Something Around 300 Words Using Sources Assignme

Something Around 300 Words Using Sources Assignme

Something Around 300 Words Using Sources Assignme

Please read the following instructions carefully :

This week, you should be turning in a rough draft of Essay One and “delivering” Speech One. While Essay Two is much more focused on research and source material, Essay One and Speech One still require a careful and effective use of secondary sources to support primary source claims. For this reason, before turning in either assignment on Sunday, this week’s Skills Review will ask you to reflect on your use of sources in both and make some revisions to improve their effectiveness.

First, read the two chapters from The Process of Research Writing below, as well as the handout on Quotation Dropping and “The Quotation Sandwich.” The first link (Chapter One) will give you a good overview/reminder about the function of sources in an essay, broad categories of sources, and what you might want to look for in your own research process (for now this should function as a review for the sources you’ve already found for Essay One–make sure you know how they’re functioning in your essay and what they add. We’ll expand on these ideas next week when you begin a new, more intense research process for Essay Two). The second link (Chapter Three) speaks from a perspective of already having completed research (which you have) to provide guidance for actually using the sources in writing (what should be most helpful to you this week). The third link (Quotation Dropping) is a bit basic, but effective– it discusses one of the most common mistakes in using sources and presents a strategy for avoiding it.

http://www.stevendkrause.com/tprw/chapter1.html

http://www.stevendkrause.com/tprw/chapter3.html

Quote Sandwich.pdf

After reading these texts, apply these ideas to your draft of essay one. Look back at your sources and analyze their effectiveness in your essay. Are your sources scholarly and reliable, and do they add to the credibility of your argument? If not, how might you go about correcting this? How are you incorporating your sources? Are they being used to support and bolster your own original ideas, or are you relying on your sources to guide your claims? If your sources are more prominent than your ideas, how might you go about changing this? Are you diversifying the way you include your sources? Do you directly quote, paraphrase, or summarize more often? Where might you improve the diversity of how you include quotations? Are you always leading in and out of each quotation appropriately–fully explaining the credibility and relevance– or are you quotation dropping? Do your techniques of incorporating quotations hinder the flow of your essay, and how might you improve on it?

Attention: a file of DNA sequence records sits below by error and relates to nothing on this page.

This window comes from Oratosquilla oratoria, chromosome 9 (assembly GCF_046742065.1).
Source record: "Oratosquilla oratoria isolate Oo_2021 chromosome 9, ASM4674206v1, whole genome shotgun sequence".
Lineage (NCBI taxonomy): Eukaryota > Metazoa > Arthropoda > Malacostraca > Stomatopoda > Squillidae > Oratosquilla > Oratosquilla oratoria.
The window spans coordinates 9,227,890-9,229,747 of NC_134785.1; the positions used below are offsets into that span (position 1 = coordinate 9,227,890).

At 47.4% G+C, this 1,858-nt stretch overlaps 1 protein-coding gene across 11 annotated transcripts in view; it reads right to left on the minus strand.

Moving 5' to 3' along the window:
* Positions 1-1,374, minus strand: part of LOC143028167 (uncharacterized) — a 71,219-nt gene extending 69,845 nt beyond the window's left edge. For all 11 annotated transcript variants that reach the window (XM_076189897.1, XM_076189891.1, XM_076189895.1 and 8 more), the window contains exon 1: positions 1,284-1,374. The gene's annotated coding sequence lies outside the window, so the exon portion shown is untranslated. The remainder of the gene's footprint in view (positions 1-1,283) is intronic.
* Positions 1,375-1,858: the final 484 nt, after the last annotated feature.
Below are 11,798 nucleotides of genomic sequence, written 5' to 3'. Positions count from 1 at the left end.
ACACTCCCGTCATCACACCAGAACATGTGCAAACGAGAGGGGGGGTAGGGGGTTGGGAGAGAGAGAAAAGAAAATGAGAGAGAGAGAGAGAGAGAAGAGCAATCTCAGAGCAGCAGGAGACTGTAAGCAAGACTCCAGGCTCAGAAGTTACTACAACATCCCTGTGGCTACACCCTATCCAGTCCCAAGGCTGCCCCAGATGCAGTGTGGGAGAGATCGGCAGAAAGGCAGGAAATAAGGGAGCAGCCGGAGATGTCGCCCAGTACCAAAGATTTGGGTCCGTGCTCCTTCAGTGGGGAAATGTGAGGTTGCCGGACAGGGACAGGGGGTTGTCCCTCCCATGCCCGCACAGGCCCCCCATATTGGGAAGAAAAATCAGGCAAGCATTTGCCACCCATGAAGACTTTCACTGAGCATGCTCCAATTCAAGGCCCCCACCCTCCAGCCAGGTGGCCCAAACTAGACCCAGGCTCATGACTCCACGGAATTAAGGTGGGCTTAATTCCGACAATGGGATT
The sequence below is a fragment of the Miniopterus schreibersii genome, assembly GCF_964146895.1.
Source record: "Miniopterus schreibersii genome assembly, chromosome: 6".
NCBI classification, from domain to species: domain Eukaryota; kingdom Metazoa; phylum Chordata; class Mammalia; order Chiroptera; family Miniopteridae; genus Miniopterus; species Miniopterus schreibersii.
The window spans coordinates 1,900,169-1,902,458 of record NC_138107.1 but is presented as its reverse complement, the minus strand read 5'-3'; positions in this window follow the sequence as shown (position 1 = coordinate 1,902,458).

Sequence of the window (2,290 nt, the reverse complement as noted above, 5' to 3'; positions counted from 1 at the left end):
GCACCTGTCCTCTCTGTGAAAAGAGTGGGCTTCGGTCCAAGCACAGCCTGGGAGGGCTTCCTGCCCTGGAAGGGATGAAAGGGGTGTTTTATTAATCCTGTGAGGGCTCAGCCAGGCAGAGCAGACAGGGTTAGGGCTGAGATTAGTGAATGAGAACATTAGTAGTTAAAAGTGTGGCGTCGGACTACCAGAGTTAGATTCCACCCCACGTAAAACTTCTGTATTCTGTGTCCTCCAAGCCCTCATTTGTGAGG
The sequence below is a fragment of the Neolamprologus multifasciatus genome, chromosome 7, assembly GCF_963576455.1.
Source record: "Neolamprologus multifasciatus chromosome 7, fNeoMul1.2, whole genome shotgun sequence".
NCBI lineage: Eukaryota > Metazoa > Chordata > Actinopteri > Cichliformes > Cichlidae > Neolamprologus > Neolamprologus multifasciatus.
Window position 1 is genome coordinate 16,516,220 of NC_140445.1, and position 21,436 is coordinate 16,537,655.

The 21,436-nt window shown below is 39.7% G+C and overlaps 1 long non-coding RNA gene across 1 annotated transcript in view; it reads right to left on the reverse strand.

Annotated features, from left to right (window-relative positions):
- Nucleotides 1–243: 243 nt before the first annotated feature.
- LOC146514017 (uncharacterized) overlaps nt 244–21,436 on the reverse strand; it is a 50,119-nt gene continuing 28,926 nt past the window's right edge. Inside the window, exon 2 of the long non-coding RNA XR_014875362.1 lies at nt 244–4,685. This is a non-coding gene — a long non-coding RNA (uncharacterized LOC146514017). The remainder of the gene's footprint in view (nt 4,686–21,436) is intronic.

You may complete this by either writing a reflection that answers these questions with specific examples in a paragraph format (something around 300 words), or by submitting a draft of your essay highlighting your use of sources and answering these questions in marginal comments (although you should still end up with around 300 words).

(Now is also a good time to make sure you’re familiar with and comfortable using sources in a speech. Sources in a speech work in much the same way as sources in an essay, but citations are done differently. You are still required to verbally cite any source when quoting, paraphrasing, or summarizing from it, but a verbal citation is different than an in-text written citation. However, verbal citations are very easy to do correctly. This website is a good resource for how to create and deliver a verbal citation: https://libguides.greenriver.edu/citations/verbal-citations.)